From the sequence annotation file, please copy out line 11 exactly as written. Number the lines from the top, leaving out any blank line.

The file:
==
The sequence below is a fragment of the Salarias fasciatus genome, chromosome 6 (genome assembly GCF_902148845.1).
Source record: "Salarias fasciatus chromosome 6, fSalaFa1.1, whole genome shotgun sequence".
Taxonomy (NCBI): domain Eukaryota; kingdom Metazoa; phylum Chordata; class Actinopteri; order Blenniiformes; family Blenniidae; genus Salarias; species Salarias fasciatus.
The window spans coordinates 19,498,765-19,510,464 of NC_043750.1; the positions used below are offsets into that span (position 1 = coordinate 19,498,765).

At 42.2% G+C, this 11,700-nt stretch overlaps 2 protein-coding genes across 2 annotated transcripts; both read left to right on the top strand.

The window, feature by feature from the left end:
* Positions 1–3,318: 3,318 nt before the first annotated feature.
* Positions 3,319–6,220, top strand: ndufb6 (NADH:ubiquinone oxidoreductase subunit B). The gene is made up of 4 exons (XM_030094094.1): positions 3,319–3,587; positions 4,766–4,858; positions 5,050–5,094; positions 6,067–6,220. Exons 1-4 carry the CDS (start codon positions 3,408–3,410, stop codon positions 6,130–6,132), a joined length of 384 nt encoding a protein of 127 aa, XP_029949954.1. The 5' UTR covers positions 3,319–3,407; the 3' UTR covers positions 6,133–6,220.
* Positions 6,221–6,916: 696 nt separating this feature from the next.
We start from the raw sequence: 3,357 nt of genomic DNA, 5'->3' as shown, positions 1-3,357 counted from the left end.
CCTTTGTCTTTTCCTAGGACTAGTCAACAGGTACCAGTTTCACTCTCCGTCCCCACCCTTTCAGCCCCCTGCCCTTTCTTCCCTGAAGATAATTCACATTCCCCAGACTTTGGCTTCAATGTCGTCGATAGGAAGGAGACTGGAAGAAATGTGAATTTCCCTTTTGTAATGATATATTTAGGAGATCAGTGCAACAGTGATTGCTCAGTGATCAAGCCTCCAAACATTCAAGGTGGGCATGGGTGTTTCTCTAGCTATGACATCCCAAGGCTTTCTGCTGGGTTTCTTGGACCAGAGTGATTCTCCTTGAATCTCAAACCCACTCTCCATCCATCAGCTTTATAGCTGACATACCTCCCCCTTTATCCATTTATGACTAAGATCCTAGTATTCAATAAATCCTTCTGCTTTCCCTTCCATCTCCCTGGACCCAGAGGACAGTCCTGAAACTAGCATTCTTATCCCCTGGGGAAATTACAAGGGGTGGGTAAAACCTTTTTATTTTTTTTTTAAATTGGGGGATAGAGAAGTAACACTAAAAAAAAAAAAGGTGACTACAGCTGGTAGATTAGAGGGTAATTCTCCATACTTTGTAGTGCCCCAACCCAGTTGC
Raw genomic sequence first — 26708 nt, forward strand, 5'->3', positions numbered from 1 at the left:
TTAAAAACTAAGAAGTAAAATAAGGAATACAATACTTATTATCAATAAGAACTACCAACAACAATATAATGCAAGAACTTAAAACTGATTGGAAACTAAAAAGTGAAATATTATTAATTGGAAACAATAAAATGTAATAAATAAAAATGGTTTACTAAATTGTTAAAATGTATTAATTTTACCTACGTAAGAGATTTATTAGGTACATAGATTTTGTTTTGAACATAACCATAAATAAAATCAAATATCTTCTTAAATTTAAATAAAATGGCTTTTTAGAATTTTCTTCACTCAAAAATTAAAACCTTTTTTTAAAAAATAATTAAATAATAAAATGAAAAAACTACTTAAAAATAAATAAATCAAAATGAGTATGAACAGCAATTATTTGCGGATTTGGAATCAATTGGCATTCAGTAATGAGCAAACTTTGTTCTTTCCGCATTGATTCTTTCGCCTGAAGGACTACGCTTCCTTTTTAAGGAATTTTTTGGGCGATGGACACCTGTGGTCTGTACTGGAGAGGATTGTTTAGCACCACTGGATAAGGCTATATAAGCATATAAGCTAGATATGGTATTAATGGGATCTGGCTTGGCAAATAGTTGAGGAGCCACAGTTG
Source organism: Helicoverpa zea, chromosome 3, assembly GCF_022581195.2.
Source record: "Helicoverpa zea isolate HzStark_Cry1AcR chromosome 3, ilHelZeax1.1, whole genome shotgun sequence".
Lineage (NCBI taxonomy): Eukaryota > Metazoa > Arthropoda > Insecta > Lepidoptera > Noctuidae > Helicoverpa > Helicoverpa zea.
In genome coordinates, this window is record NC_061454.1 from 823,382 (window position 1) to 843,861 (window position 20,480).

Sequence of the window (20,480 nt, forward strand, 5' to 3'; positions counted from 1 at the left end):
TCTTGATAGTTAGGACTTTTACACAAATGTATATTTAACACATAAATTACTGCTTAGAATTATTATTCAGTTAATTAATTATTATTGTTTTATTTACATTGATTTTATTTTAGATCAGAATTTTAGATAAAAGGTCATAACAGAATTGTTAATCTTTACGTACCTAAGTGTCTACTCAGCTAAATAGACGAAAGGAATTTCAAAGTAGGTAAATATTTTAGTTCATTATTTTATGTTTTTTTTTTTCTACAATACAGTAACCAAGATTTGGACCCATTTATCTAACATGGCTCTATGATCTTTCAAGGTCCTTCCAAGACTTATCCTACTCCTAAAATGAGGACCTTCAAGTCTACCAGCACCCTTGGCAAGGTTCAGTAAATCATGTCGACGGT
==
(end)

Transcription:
CCTTTGTCTTTTCCTAGGACTAGTCAACAGGTACCAGTTTCACTCTCCGTCCCCACCCTTTCAGCCCCCTGCCCTTTCTTCCCTGAAGATAATTCACATTCCCCAGACTTTGGCTTCAATGTCGTCGATAGGAAGGAGACTGGAAGAAATGTGAATTTCCCTTTTGTAATGATATATTTAGGAGATCAGTGCAACAGTGATTGCTCAGTGATCAAGCCTCCAAACATTCAAGGTGGGCATGGGTGTTTCTCTAGCTATGACATCCCAAGGCTTTCTGCTGGGTTTCTTGGACCAGAGTGATTCTCCTTGAATCTCAAACCCACTCTCCATCCATCAGCTTTATAGCTGACATACCTCCCCCTTTATCCATTTATGACTAAGATCCTAGTATTCAATAAATCCTTCTGCTTTCCCTTCCATCTCCCTGGACCCAGAGGACAGTCCTGAAACTAGCATTCTTATCCCCTGGGGAAATTACAAGGGGTGGGTAAAACCTTTTTATTTTTTTTTTAAATTGGGGGATAGAGAAGTAACACTAAAAAAAAAAAAGGTGACTACAGCTGGTAGATTAGAGGGTAATTCTCCATACTTTGTAGTGCCCCAACCCAGTTGC